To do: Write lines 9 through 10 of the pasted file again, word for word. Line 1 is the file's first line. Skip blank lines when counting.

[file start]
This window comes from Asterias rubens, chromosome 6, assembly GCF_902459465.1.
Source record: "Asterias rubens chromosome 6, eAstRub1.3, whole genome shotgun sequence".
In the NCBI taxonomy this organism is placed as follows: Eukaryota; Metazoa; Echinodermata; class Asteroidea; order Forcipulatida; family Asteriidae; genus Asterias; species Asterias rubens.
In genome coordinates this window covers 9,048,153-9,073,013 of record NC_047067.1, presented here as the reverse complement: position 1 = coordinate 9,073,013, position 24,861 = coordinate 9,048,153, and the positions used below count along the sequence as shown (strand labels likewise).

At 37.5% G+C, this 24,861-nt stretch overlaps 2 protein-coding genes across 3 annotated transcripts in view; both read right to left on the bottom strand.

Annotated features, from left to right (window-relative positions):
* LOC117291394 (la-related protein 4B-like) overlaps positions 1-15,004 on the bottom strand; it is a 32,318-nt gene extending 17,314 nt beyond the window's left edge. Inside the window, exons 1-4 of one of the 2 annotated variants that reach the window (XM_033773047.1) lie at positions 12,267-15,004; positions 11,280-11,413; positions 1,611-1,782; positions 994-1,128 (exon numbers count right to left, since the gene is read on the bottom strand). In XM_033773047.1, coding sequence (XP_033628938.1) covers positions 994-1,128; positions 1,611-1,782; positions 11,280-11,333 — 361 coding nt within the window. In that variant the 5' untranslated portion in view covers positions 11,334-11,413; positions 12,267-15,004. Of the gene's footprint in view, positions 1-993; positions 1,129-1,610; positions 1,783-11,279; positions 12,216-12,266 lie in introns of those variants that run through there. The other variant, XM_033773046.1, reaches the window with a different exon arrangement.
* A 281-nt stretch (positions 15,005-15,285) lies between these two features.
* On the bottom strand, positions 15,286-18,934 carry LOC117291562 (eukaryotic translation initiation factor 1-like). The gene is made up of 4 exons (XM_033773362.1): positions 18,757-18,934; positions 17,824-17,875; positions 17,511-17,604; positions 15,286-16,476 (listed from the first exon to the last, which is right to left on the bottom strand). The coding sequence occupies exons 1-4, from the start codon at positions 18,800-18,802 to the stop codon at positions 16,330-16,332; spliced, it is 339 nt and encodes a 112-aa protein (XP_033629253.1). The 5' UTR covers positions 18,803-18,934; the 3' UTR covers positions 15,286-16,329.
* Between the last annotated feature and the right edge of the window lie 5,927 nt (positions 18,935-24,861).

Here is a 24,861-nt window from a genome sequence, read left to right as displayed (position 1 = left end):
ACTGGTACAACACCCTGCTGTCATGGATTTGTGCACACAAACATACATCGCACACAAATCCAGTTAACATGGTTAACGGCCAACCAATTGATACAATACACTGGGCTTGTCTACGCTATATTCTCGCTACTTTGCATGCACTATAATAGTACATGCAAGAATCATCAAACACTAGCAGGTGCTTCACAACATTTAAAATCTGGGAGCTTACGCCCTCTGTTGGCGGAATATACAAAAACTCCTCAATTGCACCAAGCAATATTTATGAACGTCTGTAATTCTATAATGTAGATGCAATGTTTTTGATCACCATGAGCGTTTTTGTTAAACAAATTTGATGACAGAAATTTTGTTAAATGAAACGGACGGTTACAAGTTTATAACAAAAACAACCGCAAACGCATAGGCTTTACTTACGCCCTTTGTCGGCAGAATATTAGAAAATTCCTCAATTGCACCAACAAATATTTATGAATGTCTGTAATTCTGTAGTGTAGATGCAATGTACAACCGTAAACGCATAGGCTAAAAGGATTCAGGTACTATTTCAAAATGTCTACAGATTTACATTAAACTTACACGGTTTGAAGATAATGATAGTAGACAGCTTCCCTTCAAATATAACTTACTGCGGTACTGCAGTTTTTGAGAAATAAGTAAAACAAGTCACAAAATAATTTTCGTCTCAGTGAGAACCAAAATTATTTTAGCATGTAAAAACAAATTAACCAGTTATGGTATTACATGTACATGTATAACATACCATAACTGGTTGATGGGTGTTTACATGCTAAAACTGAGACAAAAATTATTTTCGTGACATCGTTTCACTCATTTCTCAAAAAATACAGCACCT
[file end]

* On the bottom strand, positions 15,286-18,934 carry LOC117291562 (eukaryotic translation initiation factor 1-like). The gene is made up of 4 exons (XM_033773362.1): positions 18,757-18,934; positions 17,824-17,875; positions 17,511-17,604; positions 15,286-16,476 (listed from the first exon to the last, which is right to left on the bottom strand). The coding sequence occupies exons 1-4, from the start codon at positions 18,800-18,802 to the stop codon at positions 16,330-16,332; spliced, it is 339 nt and encodes a 112-aa protein (XP_033629253.1). The 5' UTR covers positions 18,803-18,934; the 3' UTR covers positions 15,286-16,329.
* Between the last annotated feature and the right edge of the window lie 5,927 nt (positions 18,935-24,861).